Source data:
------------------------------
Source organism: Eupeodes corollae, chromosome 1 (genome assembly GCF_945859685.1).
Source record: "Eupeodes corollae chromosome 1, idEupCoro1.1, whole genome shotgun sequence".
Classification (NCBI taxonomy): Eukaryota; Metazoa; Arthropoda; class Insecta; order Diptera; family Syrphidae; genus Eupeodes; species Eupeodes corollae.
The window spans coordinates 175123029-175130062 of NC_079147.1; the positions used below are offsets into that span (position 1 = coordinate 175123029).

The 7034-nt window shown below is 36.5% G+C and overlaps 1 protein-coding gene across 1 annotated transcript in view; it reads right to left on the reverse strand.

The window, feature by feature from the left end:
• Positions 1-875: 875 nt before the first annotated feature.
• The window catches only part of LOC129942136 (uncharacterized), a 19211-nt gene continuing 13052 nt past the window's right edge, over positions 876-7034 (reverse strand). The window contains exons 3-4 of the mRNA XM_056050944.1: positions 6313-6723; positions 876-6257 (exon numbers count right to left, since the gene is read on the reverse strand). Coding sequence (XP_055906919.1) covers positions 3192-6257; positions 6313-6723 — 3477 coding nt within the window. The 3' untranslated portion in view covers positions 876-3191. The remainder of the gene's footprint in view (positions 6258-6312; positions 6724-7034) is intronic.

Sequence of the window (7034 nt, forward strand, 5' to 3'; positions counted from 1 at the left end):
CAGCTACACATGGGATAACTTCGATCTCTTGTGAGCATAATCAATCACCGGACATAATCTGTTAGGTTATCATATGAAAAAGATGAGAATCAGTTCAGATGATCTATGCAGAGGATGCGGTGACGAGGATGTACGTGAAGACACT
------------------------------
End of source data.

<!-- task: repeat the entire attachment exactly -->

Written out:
Source organism: Eupeodes corollae, chromosome 1 (genome assembly GCF_945859685.1).
Source record: "Eupeodes corollae chromosome 1, idEupCoro1.1, whole genome shotgun sequence".
Classification (NCBI taxonomy): Eukaryota; Metazoa; Arthropoda; class Insecta; order Diptera; family Syrphidae; genus Eupeodes; species Eupeodes corollae.
The window spans coordinates 175123029-175130062 of NC_079147.1; the positions used below are offsets into that span (position 1 = coordinate 175123029).

The 7034-nt window shown below is 36.5% G+C and overlaps 1 protein-coding gene across 1 annotated transcript in view; it reads right to left on the reverse strand.

The window, feature by feature from the left end:
• Positions 1-875: 875 nt before the first annotated feature.
• The window catches only part of LOC129942136 (uncharacterized), a 19211-nt gene continuing 13052 nt past the window's right edge, over positions 876-7034 (reverse strand). The window contains exons 3-4 of the mRNA XM_056050944.1: positions 6313-6723; positions 876-6257 (exon numbers count right to left, since the gene is read on the reverse strand). Coding sequence (XP_055906919.1) covers positions 3192-6257; positions 6313-6723 — 3477 coding nt within the window. The 3' untranslated portion in view covers positions 876-3191. The remainder of the gene's footprint in view (positions 6258-6312; positions 6724-7034) is intronic.

Sequence of the window (7034 nt, forward strand, 5' to 3'; positions counted from 1 at the left end):
CAGCTACACATGGGATAACTTCGATCTCTTGTGAGCATAATCAATCACCGGACATAATCTGTTAGGTTATCATATGAAAAAGATGAGAATCAGTTCAGATGATCTATGCAGAGGATGCGGTGACGAGGATGTACGTGAAGACACT